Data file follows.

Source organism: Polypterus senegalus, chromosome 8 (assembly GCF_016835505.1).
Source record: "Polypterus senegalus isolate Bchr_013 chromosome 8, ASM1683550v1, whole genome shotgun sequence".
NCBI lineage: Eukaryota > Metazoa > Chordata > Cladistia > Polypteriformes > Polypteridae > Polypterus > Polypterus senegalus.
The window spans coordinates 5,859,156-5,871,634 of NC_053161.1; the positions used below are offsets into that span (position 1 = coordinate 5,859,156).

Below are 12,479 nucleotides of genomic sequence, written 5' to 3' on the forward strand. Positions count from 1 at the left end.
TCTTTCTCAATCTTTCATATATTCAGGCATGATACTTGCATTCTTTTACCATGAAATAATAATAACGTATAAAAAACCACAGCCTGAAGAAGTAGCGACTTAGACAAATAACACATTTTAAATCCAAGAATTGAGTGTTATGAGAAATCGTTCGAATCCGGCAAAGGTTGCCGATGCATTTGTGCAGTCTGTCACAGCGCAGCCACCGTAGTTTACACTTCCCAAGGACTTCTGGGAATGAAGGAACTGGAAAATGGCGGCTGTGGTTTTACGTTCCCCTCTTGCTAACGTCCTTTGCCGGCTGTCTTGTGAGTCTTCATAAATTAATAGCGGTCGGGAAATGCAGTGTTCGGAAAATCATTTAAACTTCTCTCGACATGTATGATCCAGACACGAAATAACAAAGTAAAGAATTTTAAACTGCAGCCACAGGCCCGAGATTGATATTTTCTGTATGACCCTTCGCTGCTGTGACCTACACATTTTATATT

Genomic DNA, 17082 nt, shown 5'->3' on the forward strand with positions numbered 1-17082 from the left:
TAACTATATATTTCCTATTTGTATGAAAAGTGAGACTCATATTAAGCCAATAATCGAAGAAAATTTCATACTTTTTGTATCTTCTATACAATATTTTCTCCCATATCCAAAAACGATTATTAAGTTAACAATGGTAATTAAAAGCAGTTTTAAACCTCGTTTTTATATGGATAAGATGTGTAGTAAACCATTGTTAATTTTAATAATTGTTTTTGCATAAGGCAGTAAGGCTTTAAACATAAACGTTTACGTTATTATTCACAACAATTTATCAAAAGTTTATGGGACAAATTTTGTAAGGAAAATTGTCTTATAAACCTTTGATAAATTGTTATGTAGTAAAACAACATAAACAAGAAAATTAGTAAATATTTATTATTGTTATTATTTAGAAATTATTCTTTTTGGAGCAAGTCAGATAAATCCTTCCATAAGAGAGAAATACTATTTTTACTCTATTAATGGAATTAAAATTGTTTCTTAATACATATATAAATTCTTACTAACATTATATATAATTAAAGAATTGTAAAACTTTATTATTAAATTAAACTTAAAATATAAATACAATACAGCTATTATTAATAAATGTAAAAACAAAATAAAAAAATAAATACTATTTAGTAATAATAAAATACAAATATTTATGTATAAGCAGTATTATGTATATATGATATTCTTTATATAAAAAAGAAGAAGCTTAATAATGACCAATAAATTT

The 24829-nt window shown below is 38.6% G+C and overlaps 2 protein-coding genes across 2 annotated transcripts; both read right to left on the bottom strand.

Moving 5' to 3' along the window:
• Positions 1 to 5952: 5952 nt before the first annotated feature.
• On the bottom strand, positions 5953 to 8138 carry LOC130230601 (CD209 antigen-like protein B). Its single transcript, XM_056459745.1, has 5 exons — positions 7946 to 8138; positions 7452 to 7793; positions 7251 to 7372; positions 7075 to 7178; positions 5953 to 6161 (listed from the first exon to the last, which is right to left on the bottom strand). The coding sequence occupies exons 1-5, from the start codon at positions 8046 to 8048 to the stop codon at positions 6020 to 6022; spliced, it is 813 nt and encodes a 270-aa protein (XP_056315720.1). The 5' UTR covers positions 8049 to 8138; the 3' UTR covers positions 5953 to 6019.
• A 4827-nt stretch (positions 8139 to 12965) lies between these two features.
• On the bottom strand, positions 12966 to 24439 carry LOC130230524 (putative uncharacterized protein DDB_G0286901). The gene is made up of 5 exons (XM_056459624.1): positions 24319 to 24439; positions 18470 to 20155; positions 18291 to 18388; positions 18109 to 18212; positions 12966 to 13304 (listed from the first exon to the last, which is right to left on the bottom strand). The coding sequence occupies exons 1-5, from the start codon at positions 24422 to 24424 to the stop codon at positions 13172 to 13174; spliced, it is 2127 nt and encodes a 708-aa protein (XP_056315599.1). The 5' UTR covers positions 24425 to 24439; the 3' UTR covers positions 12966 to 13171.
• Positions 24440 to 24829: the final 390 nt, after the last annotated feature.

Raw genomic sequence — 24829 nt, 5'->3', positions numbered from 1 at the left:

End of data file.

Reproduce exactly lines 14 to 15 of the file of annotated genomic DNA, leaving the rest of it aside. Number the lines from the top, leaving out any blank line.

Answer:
• On the bottom strand, positions 12966 to 24439 carry LOC130230524 (putative uncharacterized protein DDB_G0286901). The gene is made up of 5 exons (XM_056459624.1): positions 24319 to 24439; positions 18470 to 20155; positions 18291 to 18388; positions 18109 to 18212; positions 12966 to 13304 (listed from the first exon to the last, which is right to left on the bottom strand). The coding sequence occupies exons 1-5, from the start codon at positions 24422 to 24424 to the stop codon at positions 13172 to 13174; spliced, it is 2127 nt and encodes a 708-aa protein (XP_056315599.1). The 5' UTR covers positions 24425 to 24439; the 3' UTR covers positions 12966 to 13171.
• Positions 24440 to 24829: the final 390 nt, after the last annotated feature.